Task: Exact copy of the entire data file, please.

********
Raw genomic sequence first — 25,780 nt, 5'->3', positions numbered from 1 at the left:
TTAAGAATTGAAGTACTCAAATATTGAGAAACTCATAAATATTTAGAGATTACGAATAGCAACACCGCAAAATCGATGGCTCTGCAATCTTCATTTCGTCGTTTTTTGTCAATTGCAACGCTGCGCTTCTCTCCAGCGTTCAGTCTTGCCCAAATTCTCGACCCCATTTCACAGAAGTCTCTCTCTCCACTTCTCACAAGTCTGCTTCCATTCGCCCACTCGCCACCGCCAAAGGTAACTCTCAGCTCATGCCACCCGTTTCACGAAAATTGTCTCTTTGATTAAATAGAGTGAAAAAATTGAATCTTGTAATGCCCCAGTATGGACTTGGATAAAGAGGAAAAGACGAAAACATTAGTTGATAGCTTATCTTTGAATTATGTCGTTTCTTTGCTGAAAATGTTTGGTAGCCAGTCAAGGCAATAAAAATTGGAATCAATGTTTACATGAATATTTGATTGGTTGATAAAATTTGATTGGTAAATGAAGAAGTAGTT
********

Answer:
Raw genomic sequence first — 25,780 nt, 5'->3', positions numbered from 1 at the left:
TTAAGAATTGAAGTACTCAAATATTGAGAAACTCATAAATATTTAGAGATTACGAATAGCAACACCGCAAAATCGATGGCTCTGCAATCTTCATTTCGTCGTTTTTTGTCAATTGCAACGCTGCGCTTCTCTCCAGCGTTCAGTCTTGCCCAAATTCTCGACCCCATTTCACAGAAGTCTCTCTCTCCACTTCTCACAAGTCTGCTTCCATTCGCCCACTCGCCACCGCCAAAGGTAACTCTCAGCTCATGCCACCCGTTTCACGAAAATTGTCTCTTTGATTAAATAGAGTGAAAAAATTGAATCTTGTAATGCCCCAGTATGGACTTGGATAAAGAGGAAAAGACGAAAACATTAGTTGATAGCTTATCTTTGAATTATGTCGTTTCTTTGCTGAAAATGTTTGGTAGCCAGTCAAGGCAATAAAAATTGGAATCAATGTTTACATGAATATTTGATTGGTTGATAAAATTTGATTGGTAAATGAAGAAGTAGTT